Why You Should Read G. K. Chesterton’s Orthodoxy With Us
Matthew Lee Anderson and I are both fans of G. K. Chesterton. Since this is the case, we’d like to extend an invitation to you – our blog readers – to read and discuss with us his classic work Orthodoxy. You can download an ebook version for free (which includes Matthew’s new foreword to the book, as well as the first chapter of his book, The End of Our Exploring).
This will be our reading and discussion plan for the next seven weeks.
- Today, Matthew and I will introduce Chesterton and Orthodoxy, along with why we think this book is well worth your time.
- August 14: Discussion of “Introduction – In Defense of Everything Else”
- August 21: Discussion of Chapters 2-3, “The Maniac” and “The Suicide of Thought”
- August 28: Discussion of Chapters 4-5, “The Ethics of Elfland” and “The Flag of the World”
- September 4: Discussion of Chapter 6, “The Paradoxes of Christianity”
- September 11: Discussion of Chapters 7-8 “The Eternal Revolution” and “The Romance of Orthodoxy”
- September 18: Discussion of Chapter 9 “Authority and the Adventurer” and concluding thoughts
Trevin: Orthodoxy is a Dense, but Jeweled Jungle
Orthodoxy was the first book I downloaded and read on my iPad three years ago. (I wonder what Chesterton would think about the iPad. Wouldn’t that have been a lovely essay?) That initial read-through was not easy.
I felt a little like I was stumbling through a dense jungle while finding diamonds and jewels all around me. The density of the thought pattern was mind-bending, yet there were so many gold nuggets to be found that I couldn’t turn back.
I’ve read Orthodoxy twice since then, as well as a number of other Chesterton works, including his novels, essays, and detective series. There’s a lot of Chesterton’s wit and wisdom in the character of “Gil” who grounds my first work of fiction - Clear Winter Nights.
The more I read Chesterton, the more I see the source of C. S. Lewis’ thought. Here is what Lewis had to say about Chesterton:
His humour was of the kind I like best – not “jokes” imbedded in the page like currants in a cake, still less (what I cannot endure), a general tone of flippancy and jocularity, but the humour which is not in any way separable from the argument but is rather (as Aristotle would say) the “bloom” on dialectic itself. The sword glitters not because the swordsman set out to make it glitter but because he is fighting for his life and therefore moving it very quickly. For the critics who think Chesterton frivolous or “paradoxical” I have to work hard to feel even pity; sympathy is out of the question.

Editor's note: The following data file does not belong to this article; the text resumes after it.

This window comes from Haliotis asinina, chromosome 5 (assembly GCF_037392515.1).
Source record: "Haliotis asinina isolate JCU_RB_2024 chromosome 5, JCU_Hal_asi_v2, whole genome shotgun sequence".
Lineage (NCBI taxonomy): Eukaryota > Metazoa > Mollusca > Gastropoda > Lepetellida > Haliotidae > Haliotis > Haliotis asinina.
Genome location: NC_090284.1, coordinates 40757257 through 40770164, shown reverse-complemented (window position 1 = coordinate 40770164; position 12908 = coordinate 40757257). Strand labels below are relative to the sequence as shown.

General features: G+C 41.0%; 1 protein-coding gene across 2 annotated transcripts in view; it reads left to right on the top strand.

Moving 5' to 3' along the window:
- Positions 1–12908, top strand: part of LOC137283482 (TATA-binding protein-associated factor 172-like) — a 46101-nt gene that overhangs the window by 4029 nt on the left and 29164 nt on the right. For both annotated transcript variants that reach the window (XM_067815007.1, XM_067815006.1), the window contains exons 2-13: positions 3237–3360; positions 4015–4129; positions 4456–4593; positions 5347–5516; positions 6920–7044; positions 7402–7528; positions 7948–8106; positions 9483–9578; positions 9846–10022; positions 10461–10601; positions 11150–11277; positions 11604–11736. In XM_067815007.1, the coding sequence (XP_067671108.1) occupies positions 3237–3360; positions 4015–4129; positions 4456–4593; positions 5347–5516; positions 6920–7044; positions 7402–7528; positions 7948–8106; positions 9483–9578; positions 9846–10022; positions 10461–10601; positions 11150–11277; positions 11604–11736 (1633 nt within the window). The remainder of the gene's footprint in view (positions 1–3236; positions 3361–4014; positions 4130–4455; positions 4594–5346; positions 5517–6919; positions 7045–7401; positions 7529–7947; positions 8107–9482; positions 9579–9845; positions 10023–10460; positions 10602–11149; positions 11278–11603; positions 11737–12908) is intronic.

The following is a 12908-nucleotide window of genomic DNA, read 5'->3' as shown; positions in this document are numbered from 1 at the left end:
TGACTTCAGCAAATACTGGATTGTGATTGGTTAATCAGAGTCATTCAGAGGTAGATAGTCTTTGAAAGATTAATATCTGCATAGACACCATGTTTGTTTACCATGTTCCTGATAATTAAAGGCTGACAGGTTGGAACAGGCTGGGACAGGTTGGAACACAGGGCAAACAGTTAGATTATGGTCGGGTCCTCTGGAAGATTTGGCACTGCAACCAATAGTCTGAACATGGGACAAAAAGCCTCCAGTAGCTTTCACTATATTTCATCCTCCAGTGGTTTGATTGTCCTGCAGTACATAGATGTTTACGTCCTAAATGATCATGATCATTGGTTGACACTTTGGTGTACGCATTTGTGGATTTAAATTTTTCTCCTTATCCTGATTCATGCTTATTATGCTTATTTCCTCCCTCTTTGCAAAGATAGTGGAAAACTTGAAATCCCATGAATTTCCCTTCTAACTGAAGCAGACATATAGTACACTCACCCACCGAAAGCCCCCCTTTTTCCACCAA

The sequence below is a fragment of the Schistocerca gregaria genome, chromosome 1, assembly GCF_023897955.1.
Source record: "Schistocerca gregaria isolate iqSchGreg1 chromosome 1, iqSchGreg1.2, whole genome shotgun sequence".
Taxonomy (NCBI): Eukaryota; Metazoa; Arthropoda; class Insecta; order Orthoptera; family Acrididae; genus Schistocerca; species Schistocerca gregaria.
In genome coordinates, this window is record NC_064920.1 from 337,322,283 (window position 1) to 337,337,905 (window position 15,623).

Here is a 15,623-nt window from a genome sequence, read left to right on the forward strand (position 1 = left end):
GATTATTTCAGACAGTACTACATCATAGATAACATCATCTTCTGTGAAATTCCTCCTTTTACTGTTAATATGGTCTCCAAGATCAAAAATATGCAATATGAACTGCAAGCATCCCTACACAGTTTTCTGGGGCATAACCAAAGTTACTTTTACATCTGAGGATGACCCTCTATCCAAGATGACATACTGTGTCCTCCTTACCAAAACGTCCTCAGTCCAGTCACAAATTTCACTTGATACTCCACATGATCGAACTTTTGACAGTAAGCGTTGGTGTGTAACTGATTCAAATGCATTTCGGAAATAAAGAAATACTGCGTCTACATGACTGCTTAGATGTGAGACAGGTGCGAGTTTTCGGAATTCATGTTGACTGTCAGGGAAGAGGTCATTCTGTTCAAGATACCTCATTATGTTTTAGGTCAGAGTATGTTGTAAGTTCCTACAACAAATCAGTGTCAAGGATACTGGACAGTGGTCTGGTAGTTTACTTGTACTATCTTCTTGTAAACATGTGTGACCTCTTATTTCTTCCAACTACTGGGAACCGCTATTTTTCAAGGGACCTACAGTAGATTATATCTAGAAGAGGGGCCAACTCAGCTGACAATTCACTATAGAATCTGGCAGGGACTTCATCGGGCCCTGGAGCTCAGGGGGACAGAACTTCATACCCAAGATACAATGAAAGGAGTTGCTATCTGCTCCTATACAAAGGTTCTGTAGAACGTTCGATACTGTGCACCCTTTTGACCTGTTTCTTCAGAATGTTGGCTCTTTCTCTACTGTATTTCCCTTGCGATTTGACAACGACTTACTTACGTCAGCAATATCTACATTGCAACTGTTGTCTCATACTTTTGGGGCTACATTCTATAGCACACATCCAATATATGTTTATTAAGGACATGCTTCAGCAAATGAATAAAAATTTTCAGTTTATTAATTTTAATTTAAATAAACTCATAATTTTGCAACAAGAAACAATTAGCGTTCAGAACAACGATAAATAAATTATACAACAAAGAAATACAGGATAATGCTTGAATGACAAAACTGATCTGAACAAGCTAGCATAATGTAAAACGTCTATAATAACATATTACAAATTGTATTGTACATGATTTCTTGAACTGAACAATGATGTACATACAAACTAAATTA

There’s a sense in which, even if you’ve never read Chesterton directly, if you’ve read Lewis, you’ve encountered Chesterton anyway.
Matthew: A Story of How Truth Made a Man
What Trevin says is true: if you’ve read a lot of Lewis, then Chesterton will seem somewhat familiar. But that wasn’t why I gravitated to him, even though I had been imbibing my Lewis from a very young age. Instead, it was Chesterton’s unfamiliarity that gripped me and the sensible strangeness of the world he depicts.
Lewis’s prose is a model of clarity: Chesterton’s rollicks with an energetic gaiety that is dangerous to imitate for fear of simply sounding foolish. Lewis insisted that joy was the center of the universe: Chesterton did too, but his prose is saturated with it in a way that Lewis’s is not. Chesterton paints the world with colors that are too bright for our dim eyes to see, which is why his best work bears up so well under multiple re-readings.
I’ve been reading Chesterton for over a decade now, and while Orthodoxy is not his greatest book (that belongs to The Everlasting Man) it is his most important. We have little patience for sharp lines and divisions: Chesterton reveled in them, and draws them in detail here.
His book is personal without being promiscuous: it is an intellectual autobiography, one where the history of the author disappears altogether. It is a story not of how a man made himself, but how the truth made him. And so Orthodoxy manages to be a humble work, even while it reeks of confidence.
Next week, we will discuss Chesterton’s introduction: “In Defense of Everything Else.”